Issue 
A&A
Volume 602, June 2017



Article Number  A44  
Number of page(s)  10  
Section  The Sun  
DOI  https://doi.org/10.1051/00046361/201630194  
Published online  02 June 2017 
Dual MaxwellianKappa modeling of the solar wind electrons: new clues on the temperature of Kappa populations
^{1} Centre for Mathematical Plasma Astrophysics, Celestijnenlaan 200B, 3001 Leuven, Belgium
email: mlazar@tp4.rub.de
^{2} Institut für Theoretische Physik, Lehrstuhl IV: Weltraum und Astrophysik, RuhrUniversität Bochum, 44780 Bochum, Germany
^{3} Royal Belgian Institute for Space Aeronomy, 3 av. Circulaire, 1180 Brussels, Belgium
^{4} Université Catholique de Louvain, Georges Lemaître Centre for Earth and Climate Research (TECLIM), Place Louis Pasteur 3, 1348 LouvainLaNeuve, Belgium
^{5} Theoretical Physics Research Group, Physics Department, Faculty of Science, Mansoura University, 35516 Mansoura, Egypt
^{6} Research Department of Complex Plamas, RuhrUniversität Bochum, 44780 Bochum, Germany
Received: 5 December 2016
Accepted: 31 March 2017
Context. Recent studies on Kappa distribution functions invoked in space plasma applications have emphasized two alternative approaches that may assume the temperature parameter either dependent or independent of the powerindex κ. Each of them can obtain justification in different scenarios involving Kappadistributed plasmas, but direct evidence supporting either of these two alternatives with measurements from laboratory or natural plasmas is not available yet.
Aims. This paper aims to provide more facts on this intriguing issue from direct fitting measurements of suprathermal electron populations present in the solar wind, as well as from their destabilizing effects predicted by these two alternative approaches.
Methods. Two fitting models are contrasted, namely, the global Kappa and the dual MaxwellianKappa models, which are currently invoked in theory and observations. The destabilizing effects of suprathermal electrons are characterized on the basis of a kinetic approach that accounts for the microscopic details of the velocity distribution.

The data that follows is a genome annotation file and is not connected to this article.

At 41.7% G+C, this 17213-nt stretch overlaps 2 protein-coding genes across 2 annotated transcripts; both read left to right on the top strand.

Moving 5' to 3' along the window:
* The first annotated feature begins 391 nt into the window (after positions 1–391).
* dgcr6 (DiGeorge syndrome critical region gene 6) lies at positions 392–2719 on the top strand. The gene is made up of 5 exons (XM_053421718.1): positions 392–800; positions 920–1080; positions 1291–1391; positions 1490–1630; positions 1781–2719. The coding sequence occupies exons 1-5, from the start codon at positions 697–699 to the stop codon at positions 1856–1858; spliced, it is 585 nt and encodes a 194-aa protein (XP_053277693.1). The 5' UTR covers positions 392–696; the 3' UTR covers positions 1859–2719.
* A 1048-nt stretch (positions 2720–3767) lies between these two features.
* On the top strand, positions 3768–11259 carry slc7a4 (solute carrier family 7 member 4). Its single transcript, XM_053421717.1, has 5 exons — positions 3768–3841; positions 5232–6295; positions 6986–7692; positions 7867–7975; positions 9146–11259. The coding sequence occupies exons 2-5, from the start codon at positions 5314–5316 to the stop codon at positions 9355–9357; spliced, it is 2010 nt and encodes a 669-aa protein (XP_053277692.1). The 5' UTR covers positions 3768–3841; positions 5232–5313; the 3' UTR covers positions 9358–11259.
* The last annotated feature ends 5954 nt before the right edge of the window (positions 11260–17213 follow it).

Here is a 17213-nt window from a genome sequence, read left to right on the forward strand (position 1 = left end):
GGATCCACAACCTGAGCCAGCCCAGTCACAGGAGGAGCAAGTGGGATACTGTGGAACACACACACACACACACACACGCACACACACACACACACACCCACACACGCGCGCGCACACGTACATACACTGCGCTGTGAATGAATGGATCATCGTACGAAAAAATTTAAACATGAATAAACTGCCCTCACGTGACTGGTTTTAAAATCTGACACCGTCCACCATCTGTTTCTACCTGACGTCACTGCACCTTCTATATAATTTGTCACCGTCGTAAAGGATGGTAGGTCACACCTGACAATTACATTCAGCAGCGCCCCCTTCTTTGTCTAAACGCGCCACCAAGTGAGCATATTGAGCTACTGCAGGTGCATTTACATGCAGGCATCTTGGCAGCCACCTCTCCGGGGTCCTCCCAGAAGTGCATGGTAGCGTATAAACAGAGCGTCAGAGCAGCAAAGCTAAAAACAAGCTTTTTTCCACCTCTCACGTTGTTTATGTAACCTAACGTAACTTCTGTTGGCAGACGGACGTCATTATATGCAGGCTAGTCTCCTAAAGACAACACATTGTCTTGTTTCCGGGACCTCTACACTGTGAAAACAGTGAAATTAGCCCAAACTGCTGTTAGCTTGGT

Results. In order to be relevant, the model is chosen to accurately reproduce the observed distributions and this is achieved by a dual MaxwellianKappa distribution function. A statistical survey indicates a κdependent temperature of the suprathermal (halo) electrons for any heliocentric distance. Only for this approach are the instabilities driven by the temperature anisotropy found to be systematically stimulated by the abundance of suprathermal populations, thus lowering the values of κindex.
Key words: solar wind / plasmas / instabilities
© ESO, 2017
1. Introduction
Kappa modeling is a widely exploited technique for space plasma diagnosis and kinetic analysis (Pierrard & Lazar 2010; Livadiotis & McComas 2013). The Kappa (κ)distribution function is nearly Maxwellian at low energies and decreases as a powerlaw at higher energies, enabling a satisfactory overall (global) description of the velocity distributions of plasma particles measured in the solar wind (Vasyliunas 1968; Christon et al. 1989; Collier et al. 1996; Maksimovic et al. 1997). The powerindex κ quantifies the presence of suprathermal (nonMaxwellian) populations, which enhance the highenergy tails of the distributions. Alternatively, the same Kappa powerlaws have also been used to reproduce only the highenergy tails (also known as the halo component), while the core of the distribution is well fitted by a standard Maxwellian (Maksimovic et al. 2005; Štverák et al. 2008; Pierrard et al. 2016).
Recent studies on global Kappa models have emphasized two distinct alternatives, namely, assuming the temperature (fitting) parameter, either dependent or independent of the κindex (Lazar et al. 2015a, 2016a). Modeling with a κindependent temperature is convenient in computations, and it is therefore very much invoked in theoretical predictions on dispersion and stability properties of Kappa distributed plasmas; we refer to the reviews by Hellberg et al. (2005) and Pierrard & Lazar (2010). The effects of a varying κ (including the Maxwellian limit κ → ∞) are also easier to parametrize if temperature is taken as constant. However, for studies intended to outline the effects of suprathermal populations, Lazar et al. (2015a, 2016a) have shown that only the approach assuming a κdependent temperature may provide a fairly rigorous comparison of the global Kappa describing the observed distribution, with the cooler Maxwellian κ → ∞ limit reproducing the core of the distribution. Moreover, only in this case are the instabilities driven by the kinetic anisotropies of plasma particles systematically stimulated by the suprathermals (i.e., lowering the values of κ), confirming the expectation that these populations should contribute with an additional free energy (Lazar et al. 2015a, 2016b). From a different perspective, including, for instance, the origin of Kappa distributions, there are processes responsible for the formation of suprathermal tails, for example, particle energization by the wave turbulence, which may imply a κindependent evolution of the velocity distributions (Yoon 2014; Lazar et al. 2016a). In this case, the highenergy tails are counterbalanced by a lowvelocity enhancement, so that the temperature remains indeed independent of parameter κ.